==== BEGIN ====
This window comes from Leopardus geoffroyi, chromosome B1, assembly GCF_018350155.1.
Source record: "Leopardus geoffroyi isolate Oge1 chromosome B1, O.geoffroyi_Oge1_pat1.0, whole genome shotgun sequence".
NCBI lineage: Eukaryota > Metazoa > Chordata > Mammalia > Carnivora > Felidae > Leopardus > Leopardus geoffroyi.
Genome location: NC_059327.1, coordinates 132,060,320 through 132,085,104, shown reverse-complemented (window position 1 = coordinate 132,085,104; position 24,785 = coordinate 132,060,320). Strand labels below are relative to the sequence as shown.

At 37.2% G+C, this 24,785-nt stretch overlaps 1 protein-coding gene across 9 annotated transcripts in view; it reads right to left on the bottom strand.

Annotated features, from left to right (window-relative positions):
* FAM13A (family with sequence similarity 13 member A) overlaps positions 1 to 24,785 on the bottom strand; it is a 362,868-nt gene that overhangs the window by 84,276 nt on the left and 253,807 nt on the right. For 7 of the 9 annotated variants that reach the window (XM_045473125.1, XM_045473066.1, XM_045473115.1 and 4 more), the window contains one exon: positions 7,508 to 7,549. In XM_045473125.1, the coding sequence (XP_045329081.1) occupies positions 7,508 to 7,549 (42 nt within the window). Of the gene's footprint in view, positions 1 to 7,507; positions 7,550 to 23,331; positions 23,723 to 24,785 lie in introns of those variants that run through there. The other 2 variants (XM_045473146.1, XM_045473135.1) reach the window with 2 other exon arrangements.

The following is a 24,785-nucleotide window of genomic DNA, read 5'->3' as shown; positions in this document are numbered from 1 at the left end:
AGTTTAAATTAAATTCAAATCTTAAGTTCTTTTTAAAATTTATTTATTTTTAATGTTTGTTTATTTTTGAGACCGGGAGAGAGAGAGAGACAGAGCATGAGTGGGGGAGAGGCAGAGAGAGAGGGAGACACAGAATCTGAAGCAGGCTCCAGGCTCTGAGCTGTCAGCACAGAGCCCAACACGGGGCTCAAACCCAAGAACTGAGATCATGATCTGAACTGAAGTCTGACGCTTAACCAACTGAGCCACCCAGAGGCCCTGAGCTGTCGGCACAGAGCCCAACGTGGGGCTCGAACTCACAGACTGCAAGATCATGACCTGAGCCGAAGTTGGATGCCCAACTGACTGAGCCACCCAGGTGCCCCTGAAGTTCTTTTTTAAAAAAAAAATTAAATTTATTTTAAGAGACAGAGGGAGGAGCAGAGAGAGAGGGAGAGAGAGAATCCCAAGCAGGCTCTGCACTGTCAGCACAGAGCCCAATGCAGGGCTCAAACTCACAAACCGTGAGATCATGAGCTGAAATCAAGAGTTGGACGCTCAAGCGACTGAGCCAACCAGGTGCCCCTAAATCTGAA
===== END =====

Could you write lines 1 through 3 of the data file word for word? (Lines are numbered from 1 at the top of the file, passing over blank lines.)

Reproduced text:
This window comes from Leopardus geoffroyi, chromosome B1, assembly GCF_018350155.1.
Source record: "Leopardus geoffroyi isolate Oge1 chromosome B1, O.geoffroyi_Oge1_pat1.0, whole genome shotgun sequence".
NCBI lineage: Eukaryota > Metazoa > Chordata > Mammalia > Carnivora > Felidae > Leopardus > Leopardus geoffroyi.